“Just to get out of the house right now sounds pretty exciting too,” he added. “I mean, to get out and go shoot a turkey or shoot a pig or shoot whatever we happen to have in season right now, which isn’t a lot. Getting out of the house as opposed to distancing yourself from your friends. To me, it sounds a lot more fun than stay[ing]-at-home.”
Michael Pendley, Realtree’s Timber2Table blogger, explained the pursuit of organic meat is natural since Americans are prioritizing self-sufficiency now.
“The breakdowns in the food chains have made people take a closer look at where their food comes from and how many people handle it before it makes it to their tables,” Pendley said.
“People are realizing now that wild game is healthy, nutritious, and, most importantly, delicious.”
Jeremiah Doughty, proprietor of From Field to Plate, similarly echoed this sentiment and recommended bird hunting as a good starting point for new hunters.
“Bird hunting is your cheapest and easiest way to get into hunting from turkey, dove, quail and pheasant,” Doughty said. “Duck hunting is also a blast, but takes a little more effort, money and time.”
Georgia Pelligrini, bestselling author and TV host, believes returning to our hunter-gatherer roots should be celebrated even after coronavirus has run its course.
“Learning fundamental self-sufficiency skills like hunting and gathering our own food, or growing it in pots, windowsills, raised beds or a full garden, means that we aren’t at the mercy of any global or local events,” Pelligrini said. “We can rely entirely on ourselves to be content. To me, practicing those skills allows us to achieve our greatest potential as humans. It’s what we were designed to do.”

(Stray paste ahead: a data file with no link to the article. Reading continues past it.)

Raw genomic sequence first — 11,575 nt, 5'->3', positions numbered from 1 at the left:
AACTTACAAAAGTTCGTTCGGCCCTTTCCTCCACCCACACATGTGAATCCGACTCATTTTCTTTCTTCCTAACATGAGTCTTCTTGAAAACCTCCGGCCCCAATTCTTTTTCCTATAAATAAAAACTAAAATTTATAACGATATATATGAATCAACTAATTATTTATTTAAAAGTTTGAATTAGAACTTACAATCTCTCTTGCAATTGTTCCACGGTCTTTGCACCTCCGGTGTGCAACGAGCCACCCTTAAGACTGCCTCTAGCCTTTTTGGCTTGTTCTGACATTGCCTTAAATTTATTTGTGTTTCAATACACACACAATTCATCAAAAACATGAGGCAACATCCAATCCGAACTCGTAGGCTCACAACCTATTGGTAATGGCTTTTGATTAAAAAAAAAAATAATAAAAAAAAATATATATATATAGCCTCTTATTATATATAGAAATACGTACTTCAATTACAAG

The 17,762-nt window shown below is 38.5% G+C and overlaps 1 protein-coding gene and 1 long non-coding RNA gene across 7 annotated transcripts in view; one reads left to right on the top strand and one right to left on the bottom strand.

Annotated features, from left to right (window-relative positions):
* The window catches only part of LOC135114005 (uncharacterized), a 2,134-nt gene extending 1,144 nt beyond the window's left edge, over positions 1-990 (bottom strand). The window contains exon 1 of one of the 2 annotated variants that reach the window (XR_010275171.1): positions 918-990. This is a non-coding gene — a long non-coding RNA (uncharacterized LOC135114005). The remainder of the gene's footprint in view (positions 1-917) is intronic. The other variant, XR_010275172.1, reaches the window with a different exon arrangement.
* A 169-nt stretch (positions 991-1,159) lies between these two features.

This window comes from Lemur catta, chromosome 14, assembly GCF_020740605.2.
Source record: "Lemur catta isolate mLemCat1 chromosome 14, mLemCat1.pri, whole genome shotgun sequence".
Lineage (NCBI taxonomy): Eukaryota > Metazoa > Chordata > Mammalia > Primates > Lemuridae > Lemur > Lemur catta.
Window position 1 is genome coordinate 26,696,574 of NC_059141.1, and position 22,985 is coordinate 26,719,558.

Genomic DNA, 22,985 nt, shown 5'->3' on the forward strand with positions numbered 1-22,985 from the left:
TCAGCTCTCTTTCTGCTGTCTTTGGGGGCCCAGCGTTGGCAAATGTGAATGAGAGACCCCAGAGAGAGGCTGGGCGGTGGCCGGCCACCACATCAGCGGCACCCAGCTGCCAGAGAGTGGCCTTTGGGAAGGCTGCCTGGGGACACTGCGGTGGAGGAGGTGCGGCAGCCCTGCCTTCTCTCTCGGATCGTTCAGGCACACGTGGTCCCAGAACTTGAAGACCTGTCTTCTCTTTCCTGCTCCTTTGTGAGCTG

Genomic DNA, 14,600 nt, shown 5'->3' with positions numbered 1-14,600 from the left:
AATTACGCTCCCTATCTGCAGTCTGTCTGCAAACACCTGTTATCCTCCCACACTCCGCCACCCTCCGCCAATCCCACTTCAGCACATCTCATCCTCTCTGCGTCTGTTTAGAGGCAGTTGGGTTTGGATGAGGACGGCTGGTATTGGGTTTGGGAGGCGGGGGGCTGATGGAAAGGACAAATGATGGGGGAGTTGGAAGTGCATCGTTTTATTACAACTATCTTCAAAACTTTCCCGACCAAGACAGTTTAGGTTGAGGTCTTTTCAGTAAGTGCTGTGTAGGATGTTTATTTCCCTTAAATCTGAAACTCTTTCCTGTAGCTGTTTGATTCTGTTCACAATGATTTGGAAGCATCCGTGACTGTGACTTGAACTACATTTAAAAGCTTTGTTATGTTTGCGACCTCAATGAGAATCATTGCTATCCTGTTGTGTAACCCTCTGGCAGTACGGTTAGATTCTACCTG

Pelligrini is confident her forthcoming PBS program “Modern Pioneering” can be a resource for those interested in taking up these pastimes. Due to the coronavirus, the program is unable to air as originally planned. She launched an IndieGoGo campaign to boost support for the show’s mission.
Why celebrate the surge of license sales and subsequent interest in organic meat in these trying times? It’s encouraging to see these activities, especially hunting, start to bounce back. It’s been at historical lows compared to fishing participation. The oft-cited 2016 U.S. Fish and Wildlife Service survey noted from 2011 to 2016, hunting atrophied after two million participants aged out or quit the sport altogether.
Not only a positive sign for sustenance and self-reliance, the surge of license sales is very good for conservation. Excise taxes collected on guns, ammunition, and licenses primarily fund hunters education courses, habitat restoration efforts, and wildlife conservation projects here in the U.S.
Calling for an end to meat is foolish and self-defeating. Millions count on animal protein to survive, especially the poor among us, and to maintain balanced diets. Instead of chasing veganism or vegetarianism, Americans are giving fishing and hunting a shot to nourish their appetites and feed their souls.